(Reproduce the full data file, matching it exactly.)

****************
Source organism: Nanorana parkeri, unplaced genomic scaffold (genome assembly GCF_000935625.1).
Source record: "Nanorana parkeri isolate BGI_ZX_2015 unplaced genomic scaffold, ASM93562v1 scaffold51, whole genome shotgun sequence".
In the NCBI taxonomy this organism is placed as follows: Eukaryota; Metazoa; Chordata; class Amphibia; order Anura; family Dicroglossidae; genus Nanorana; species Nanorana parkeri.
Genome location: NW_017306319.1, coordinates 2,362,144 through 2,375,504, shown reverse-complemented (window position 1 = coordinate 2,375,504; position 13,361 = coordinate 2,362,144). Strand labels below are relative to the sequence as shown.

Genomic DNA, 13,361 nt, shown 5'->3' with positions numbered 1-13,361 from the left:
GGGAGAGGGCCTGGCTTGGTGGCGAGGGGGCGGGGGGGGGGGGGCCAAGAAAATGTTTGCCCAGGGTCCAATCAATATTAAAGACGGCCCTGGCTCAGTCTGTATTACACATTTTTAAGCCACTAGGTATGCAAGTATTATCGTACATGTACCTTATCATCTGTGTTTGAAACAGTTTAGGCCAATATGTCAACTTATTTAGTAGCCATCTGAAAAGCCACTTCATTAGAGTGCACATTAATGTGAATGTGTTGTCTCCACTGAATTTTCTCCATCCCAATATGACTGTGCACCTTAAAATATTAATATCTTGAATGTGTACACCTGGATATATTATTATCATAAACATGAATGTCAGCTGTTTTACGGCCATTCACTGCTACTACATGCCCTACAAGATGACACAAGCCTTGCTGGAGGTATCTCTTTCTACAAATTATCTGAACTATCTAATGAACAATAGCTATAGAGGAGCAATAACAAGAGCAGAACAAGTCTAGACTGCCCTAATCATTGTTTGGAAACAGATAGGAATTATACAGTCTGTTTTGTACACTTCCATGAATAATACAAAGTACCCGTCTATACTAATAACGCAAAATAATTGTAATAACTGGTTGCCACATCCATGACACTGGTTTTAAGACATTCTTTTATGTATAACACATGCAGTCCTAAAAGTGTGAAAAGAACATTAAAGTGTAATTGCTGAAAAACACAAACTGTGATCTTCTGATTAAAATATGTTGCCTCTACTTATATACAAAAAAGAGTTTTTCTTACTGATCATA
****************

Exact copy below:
Source organism: Nanorana parkeri, unplaced genomic scaffold (genome assembly GCF_000935625.1).
Source record: "Nanorana parkeri isolate BGI_ZX_2015 unplaced genomic scaffold, ASM93562v1 scaffold51, whole genome shotgun sequence".
In the NCBI taxonomy this organism is placed as follows: Eukaryota; Metazoa; Chordata; class Amphibia; order Anura; family Dicroglossidae; genus Nanorana; species Nanorana parkeri.
Genome location: NW_017306319.1, coordinates 2,362,144 through 2,375,504, shown reverse-complemented (window position 1 = coordinate 2,375,504; position 13,361 = coordinate 2,362,144). Strand labels below are relative to the sequence as shown.

Genomic DNA, 13,361 nt, shown 5'->3' with positions numbered 1-13,361 from the left:
GGGAGAGGGCCTGGCTTGGTGGCGAGGGGGCGGGGGGGGGGGGGCCAAGAAAATGTTTGCCCAGGGTCCAATCAATATTAAAGACGGCCCTGGCTCAGTCTGTATTACACATTTTTAAGCCACTAGGTATGCAAGTATTATCGTACATGTACCTTATCATCTGTGTTTGAAACAGTTTAGGCCAATATGTCAACTTATTTAGTAGCCATCTGAAAAGCCACTTCATTAGAGTGCACATTAATGTGAATGTGTTGTCTCCACTGAATTTTCTCCATCCCAATATGACTGTGCACCTTAAAATATTAATATCTTGAATGTGTACACCTGGATATATTATTATCATAAACATGAATGTCAGCTGTTTTACGGCCATTCACTGCTACTACATGCCCTACAAGATGACACAAGCCTTGCTGGAGGTATCTCTTTCTACAAATTATCTGAACTATCTAATGAACAATAGCTATAGAGGAGCAATAACAAGAGCAGAACAAGTCTAGACTGCCCTAATCATTGTTTGGAAACAGATAGGAATTATACAGTCTGTTTTGTACACTTCCATGAATAATACAAAGTACCCGTCTATACTAATAACGCAAAATAATTGTAATAACTGGTTGCCACATCCATGACACTGGTTTTAAGACATTCTTTTATGTATAACACATGCAGTCCTAAAAGTGTGAAAAGAACATTAAAGTGTAATTGCTGAAAAACACAAACTGTGATCTTCTGATTAAAATATGTTGCCTCTACTTATATACAAAAAAGAGTTTTTCTTACTGATCATA